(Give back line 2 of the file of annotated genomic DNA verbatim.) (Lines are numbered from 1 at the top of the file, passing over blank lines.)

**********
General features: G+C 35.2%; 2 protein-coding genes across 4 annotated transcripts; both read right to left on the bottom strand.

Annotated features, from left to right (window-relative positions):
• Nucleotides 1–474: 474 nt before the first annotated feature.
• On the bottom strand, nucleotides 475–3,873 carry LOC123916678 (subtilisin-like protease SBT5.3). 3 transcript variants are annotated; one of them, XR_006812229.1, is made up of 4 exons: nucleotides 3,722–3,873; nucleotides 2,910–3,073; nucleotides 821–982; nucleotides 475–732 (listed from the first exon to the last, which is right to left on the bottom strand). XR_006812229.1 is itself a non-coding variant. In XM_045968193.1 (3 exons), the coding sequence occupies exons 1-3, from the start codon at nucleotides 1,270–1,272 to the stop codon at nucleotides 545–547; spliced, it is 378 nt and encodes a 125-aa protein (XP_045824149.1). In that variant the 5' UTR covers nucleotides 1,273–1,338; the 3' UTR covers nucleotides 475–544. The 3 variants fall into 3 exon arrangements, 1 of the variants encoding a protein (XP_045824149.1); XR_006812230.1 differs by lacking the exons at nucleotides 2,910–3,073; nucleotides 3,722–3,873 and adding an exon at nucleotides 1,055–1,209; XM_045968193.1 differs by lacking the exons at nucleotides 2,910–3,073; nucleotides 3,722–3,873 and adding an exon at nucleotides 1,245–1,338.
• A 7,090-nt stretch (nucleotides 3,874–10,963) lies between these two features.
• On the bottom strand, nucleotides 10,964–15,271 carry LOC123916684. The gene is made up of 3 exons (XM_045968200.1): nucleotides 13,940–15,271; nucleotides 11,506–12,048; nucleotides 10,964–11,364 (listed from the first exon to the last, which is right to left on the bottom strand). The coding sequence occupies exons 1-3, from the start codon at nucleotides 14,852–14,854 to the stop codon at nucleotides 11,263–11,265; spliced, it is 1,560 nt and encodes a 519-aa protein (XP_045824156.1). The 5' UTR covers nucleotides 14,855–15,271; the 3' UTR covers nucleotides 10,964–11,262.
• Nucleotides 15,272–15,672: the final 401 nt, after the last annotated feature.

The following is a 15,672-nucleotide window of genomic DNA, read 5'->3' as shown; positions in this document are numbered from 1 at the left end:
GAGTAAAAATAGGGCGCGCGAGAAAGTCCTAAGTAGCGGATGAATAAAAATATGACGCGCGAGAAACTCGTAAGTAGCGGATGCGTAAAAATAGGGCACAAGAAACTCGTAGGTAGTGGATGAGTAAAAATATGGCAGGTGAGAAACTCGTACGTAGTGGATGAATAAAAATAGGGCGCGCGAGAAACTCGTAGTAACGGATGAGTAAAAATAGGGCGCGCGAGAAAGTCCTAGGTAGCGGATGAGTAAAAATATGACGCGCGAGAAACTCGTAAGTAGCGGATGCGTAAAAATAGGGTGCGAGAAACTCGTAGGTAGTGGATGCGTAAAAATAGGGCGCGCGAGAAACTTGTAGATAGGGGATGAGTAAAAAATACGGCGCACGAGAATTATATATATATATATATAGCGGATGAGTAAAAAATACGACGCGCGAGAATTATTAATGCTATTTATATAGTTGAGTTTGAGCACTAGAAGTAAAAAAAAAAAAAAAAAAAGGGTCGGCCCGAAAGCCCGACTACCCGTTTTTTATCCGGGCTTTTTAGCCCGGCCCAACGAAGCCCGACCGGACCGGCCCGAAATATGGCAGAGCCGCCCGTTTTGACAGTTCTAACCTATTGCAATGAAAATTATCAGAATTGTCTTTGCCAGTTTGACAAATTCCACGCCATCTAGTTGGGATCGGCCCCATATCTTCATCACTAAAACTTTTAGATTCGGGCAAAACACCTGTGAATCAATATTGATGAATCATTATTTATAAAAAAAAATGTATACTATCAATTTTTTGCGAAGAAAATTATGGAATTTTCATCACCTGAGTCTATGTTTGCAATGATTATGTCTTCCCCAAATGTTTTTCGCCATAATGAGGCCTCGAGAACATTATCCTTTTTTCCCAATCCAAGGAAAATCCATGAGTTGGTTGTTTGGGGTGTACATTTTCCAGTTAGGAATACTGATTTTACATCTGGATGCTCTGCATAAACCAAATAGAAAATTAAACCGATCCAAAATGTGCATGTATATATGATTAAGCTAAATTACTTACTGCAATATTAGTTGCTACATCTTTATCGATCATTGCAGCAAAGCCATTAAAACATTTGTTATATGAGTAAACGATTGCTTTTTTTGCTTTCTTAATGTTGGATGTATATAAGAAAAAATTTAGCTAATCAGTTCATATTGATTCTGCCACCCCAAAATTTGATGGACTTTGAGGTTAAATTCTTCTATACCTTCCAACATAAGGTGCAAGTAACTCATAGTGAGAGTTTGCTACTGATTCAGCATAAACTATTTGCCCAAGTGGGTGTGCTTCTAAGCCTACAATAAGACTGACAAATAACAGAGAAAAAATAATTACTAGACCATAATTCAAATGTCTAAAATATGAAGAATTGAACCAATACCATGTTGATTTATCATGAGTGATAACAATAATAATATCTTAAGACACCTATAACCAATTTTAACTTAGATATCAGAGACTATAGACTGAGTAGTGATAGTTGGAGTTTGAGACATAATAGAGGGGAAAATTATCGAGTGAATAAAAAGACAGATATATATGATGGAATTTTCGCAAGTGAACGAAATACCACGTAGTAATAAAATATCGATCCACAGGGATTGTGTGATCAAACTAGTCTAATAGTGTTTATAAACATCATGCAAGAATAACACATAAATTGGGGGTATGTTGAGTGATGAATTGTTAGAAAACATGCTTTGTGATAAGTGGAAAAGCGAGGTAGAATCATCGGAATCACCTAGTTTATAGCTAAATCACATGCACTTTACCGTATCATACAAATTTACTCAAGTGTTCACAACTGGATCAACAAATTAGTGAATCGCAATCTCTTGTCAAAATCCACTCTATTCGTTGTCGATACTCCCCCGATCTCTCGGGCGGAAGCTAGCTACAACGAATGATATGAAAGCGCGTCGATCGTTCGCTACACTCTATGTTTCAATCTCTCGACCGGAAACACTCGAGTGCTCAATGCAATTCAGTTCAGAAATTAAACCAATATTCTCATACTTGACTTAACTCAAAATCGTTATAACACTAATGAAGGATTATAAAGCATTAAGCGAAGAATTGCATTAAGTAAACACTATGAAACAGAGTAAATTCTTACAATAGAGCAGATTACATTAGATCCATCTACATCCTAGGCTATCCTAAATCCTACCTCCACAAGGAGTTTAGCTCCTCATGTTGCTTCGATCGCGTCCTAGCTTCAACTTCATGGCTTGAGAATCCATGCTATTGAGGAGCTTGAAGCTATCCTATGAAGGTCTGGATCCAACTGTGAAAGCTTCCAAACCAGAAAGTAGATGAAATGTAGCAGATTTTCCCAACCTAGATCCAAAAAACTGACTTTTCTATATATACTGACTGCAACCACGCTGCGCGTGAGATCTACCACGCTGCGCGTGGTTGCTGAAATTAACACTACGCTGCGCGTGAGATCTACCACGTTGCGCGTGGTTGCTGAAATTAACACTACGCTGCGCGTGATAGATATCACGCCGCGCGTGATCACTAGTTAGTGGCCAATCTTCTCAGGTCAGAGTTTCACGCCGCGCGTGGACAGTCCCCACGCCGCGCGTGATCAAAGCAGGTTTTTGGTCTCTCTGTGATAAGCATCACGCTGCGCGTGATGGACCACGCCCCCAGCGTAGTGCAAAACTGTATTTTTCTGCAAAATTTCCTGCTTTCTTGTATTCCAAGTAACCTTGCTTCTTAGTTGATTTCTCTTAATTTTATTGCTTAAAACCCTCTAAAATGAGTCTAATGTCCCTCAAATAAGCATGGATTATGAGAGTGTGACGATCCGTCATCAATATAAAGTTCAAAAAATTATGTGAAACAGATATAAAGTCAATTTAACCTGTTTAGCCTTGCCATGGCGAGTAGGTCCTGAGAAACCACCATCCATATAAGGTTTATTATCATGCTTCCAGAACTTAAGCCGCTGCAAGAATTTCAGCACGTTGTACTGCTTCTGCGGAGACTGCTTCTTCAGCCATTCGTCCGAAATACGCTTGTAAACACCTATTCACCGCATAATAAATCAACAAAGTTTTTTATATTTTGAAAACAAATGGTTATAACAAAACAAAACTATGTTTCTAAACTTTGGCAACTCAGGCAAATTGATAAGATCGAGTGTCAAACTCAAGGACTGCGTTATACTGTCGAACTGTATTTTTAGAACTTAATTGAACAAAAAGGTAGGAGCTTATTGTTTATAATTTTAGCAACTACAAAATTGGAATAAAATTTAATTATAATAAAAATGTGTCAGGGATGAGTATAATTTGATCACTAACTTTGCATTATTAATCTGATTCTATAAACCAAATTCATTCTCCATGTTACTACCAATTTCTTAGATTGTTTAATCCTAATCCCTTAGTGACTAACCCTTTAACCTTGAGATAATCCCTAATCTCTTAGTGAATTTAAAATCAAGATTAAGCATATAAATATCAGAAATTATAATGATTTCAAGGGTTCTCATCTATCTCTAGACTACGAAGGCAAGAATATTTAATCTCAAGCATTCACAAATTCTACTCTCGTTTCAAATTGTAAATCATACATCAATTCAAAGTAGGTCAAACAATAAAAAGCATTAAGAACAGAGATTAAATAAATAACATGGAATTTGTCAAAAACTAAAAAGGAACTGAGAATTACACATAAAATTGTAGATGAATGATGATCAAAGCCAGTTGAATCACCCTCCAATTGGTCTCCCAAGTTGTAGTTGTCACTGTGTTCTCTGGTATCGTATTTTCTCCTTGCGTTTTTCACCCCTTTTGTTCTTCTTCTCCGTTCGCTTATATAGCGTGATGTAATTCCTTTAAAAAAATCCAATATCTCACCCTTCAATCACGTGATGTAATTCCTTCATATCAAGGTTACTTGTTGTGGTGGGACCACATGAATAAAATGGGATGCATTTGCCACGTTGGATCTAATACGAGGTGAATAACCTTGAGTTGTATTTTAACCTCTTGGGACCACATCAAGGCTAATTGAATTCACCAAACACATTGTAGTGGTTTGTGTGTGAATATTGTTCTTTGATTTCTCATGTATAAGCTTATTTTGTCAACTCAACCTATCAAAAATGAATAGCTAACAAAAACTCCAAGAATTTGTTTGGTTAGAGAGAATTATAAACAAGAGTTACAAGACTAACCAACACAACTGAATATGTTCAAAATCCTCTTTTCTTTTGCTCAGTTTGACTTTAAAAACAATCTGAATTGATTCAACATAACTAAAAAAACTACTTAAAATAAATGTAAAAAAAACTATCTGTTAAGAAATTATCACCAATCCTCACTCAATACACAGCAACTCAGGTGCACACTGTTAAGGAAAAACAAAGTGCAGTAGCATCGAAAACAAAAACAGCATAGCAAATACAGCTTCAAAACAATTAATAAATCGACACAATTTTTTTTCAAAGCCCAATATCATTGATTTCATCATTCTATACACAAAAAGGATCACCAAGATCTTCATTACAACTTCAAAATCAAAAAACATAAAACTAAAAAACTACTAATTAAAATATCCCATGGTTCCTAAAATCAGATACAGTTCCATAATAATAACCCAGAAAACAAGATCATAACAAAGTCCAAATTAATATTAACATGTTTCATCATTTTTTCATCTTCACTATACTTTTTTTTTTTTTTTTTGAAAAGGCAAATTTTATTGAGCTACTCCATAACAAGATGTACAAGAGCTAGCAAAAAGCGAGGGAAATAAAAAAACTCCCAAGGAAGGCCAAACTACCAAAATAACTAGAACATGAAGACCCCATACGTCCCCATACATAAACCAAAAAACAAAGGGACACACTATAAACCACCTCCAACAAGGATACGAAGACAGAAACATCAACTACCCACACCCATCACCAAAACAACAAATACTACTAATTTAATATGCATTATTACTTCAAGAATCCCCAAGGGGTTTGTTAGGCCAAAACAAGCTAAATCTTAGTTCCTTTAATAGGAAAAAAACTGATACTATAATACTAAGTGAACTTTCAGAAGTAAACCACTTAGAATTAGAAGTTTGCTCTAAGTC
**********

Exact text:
Annotated features, from left to right (window-relative positions):